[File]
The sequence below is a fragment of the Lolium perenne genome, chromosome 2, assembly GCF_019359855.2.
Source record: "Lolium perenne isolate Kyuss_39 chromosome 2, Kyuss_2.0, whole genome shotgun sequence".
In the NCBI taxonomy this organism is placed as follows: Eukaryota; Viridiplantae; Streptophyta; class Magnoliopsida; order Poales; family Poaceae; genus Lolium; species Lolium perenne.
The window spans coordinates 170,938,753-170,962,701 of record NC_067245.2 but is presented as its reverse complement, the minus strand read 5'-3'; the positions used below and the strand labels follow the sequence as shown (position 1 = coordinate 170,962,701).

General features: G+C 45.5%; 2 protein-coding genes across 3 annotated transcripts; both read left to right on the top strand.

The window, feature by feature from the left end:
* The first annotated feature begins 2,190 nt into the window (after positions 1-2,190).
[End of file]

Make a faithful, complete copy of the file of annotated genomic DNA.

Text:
The sequence below is a fragment of the Lolium perenne genome, chromosome 2, assembly GCF_019359855.2.
Source record: "Lolium perenne isolate Kyuss_39 chromosome 2, Kyuss_2.0, whole genome shotgun sequence".
In the NCBI taxonomy this organism is placed as follows: Eukaryota; Viridiplantae; Streptophyta; class Magnoliopsida; order Poales; family Poaceae; genus Lolium; species Lolium perenne.
The window spans coordinates 170,938,753-170,962,701 of record NC_067245.2 but is presented as its reverse complement, the minus strand read 5'-3'; the positions used below and the strand labels follow the sequence as shown (position 1 = coordinate 170,962,701).

General features: G+C 45.5%; 2 protein-coding genes across 3 annotated transcripts; both read left to right on the top strand.

The window, feature by feature from the left end:
* The first annotated feature begins 2,190 nt into the window (after positions 1-2,190).